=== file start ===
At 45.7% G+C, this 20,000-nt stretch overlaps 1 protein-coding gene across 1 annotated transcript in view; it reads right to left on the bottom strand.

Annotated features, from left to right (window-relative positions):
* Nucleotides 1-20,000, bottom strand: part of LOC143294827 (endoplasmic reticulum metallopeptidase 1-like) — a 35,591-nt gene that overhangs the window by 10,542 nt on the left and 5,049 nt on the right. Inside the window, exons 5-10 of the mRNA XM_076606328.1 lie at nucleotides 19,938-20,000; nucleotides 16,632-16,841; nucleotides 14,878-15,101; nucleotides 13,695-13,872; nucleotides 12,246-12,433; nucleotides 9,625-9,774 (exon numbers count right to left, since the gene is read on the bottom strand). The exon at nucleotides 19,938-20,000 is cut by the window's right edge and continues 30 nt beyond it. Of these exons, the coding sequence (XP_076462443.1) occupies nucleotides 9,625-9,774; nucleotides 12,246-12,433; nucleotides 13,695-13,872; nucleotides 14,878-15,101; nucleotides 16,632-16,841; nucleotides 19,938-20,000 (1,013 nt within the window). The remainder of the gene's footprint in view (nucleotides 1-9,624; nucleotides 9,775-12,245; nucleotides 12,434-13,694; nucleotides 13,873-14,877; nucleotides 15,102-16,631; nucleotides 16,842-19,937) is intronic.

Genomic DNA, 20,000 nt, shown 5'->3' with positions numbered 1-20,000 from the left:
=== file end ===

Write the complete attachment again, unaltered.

At 45.7% G+C, this 20,000-nt stretch overlaps 1 protein-coding gene across 1 annotated transcript in view; it reads right to left on the bottom strand.

Annotated features, from left to right (window-relative positions):
* Nucleotides 1-20,000, bottom strand: part of LOC143294827 (endoplasmic reticulum metallopeptidase 1-like) — a 35,591-nt gene that overhangs the window by 10,542 nt on the left and 5,049 nt on the right. Inside the window, exons 5-10 of the mRNA XM_076606328.1 lie at nucleotides 19,938-20,000; nucleotides 16,632-16,841; nucleotides 14,878-15,101; nucleotides 13,695-13,872; nucleotides 12,246-12,433; nucleotides 9,625-9,774 (exon numbers count right to left, since the gene is read on the bottom strand). The exon at nucleotides 19,938-20,000 is cut by the window's right edge and continues 30 nt beyond it. Of these exons, the coding sequence (XP_076462443.1) occupies nucleotides 9,625-9,774; nucleotides 12,246-12,433; nucleotides 13,695-13,872; nucleotides 14,878-15,101; nucleotides 16,632-16,841; nucleotides 19,938-20,000 (1,013 nt within the window). The remainder of the gene's footprint in view (nucleotides 1-9,624; nucleotides 9,775-12,245; nucleotides 12,434-13,694; nucleotides 13,873-14,877; nucleotides 15,102-16,631; nucleotides 16,842-19,937) is intronic.

Genomic DNA, 20,000 nt, shown 5'->3' with positions numbered 1-20,000 from the left: